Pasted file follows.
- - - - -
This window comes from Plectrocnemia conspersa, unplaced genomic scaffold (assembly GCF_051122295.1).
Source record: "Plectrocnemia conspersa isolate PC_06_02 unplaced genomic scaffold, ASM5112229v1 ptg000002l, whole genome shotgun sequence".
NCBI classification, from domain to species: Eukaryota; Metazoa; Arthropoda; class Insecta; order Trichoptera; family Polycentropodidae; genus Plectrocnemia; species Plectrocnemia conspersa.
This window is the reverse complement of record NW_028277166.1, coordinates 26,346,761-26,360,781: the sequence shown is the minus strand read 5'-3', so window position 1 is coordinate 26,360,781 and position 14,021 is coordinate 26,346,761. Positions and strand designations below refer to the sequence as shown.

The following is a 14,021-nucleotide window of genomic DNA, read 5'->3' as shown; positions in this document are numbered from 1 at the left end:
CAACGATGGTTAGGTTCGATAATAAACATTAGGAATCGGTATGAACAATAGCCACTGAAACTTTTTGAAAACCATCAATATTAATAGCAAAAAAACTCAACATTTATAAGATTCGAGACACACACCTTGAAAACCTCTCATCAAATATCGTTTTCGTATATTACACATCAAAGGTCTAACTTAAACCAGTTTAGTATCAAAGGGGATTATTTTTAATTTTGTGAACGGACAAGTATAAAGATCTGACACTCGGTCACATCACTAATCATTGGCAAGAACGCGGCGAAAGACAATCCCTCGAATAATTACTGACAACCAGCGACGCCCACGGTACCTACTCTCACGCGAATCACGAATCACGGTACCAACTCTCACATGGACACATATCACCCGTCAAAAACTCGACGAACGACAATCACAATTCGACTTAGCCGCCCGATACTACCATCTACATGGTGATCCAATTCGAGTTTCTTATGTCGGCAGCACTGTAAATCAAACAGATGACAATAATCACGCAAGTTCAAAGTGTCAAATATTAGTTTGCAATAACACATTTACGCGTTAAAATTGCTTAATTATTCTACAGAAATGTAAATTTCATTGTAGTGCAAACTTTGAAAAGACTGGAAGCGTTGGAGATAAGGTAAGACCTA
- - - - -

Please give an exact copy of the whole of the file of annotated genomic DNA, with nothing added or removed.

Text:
This window comes from Plectrocnemia conspersa, unplaced genomic scaffold (assembly GCF_051122295.1).
Source record: "Plectrocnemia conspersa isolate PC_06_02 unplaced genomic scaffold, ASM5112229v1 ptg000002l, whole genome shotgun sequence".
NCBI classification, from domain to species: Eukaryota; Metazoa; Arthropoda; class Insecta; order Trichoptera; family Polycentropodidae; genus Plectrocnemia; species Plectrocnemia conspersa.
This window is the reverse complement of record NW_028277166.1, coordinates 26,346,761-26,360,781: the sequence shown is the minus strand read 5'-3', so window position 1 is coordinate 26,360,781 and position 14,021 is coordinate 26,346,761. Positions and strand designations below refer to the sequence as shown.

The following is a 14,021-nucleotide window of genomic DNA, read 5'->3' as shown; positions in this document are numbered from 1 at the left end:
CAACGATGGTTAGGTTCGATAATAAACATTAGGAATCGGTATGAACAATAGCCACTGAAACTTTTTGAAAACCATCAATATTAATAGCAAAAAAACTCAACATTTATAAGATTCGAGACACACACCTTGAAAACCTCTCATCAAATATCGTTTTCGTATATTACACATCAAAGGTCTAACTTAAACCAGTTTAGTATCAAAGGGGATTATTTTTAATTTTGTGAACGGACAAGTATAAAGATCTGACACTCGGTCACATCACTAATCATTGGCAAGAACGCGGCGAAAGACAATCCCTCGAATAATTACTGACAACCAGCGACGCCCACGGTACCTACTCTCACGCGAATCACGAATCACGGTACCAACTCTCACATGGACACATATCACCCGTCAAAAACTCGACGAACGACAATCACAATTCGACTTAGCCGCCCGATACTACCATCTACATGGTGATCCAATTCGAGTTTCTTATGTCGGCAGCACTGTAAATCAAACAGATGACAATAATCACGCAAGTTCAAAGTGTCAAATATTAGTTTGCAATAACACATTTACGCGTTAAAATTGCTTAATTATTCTACAGAAATGTAAATTTCATTGTAGTGCAAACTTTGAAAAGACTGGAAGCGTTGGAGATAAGGTAAGACCTA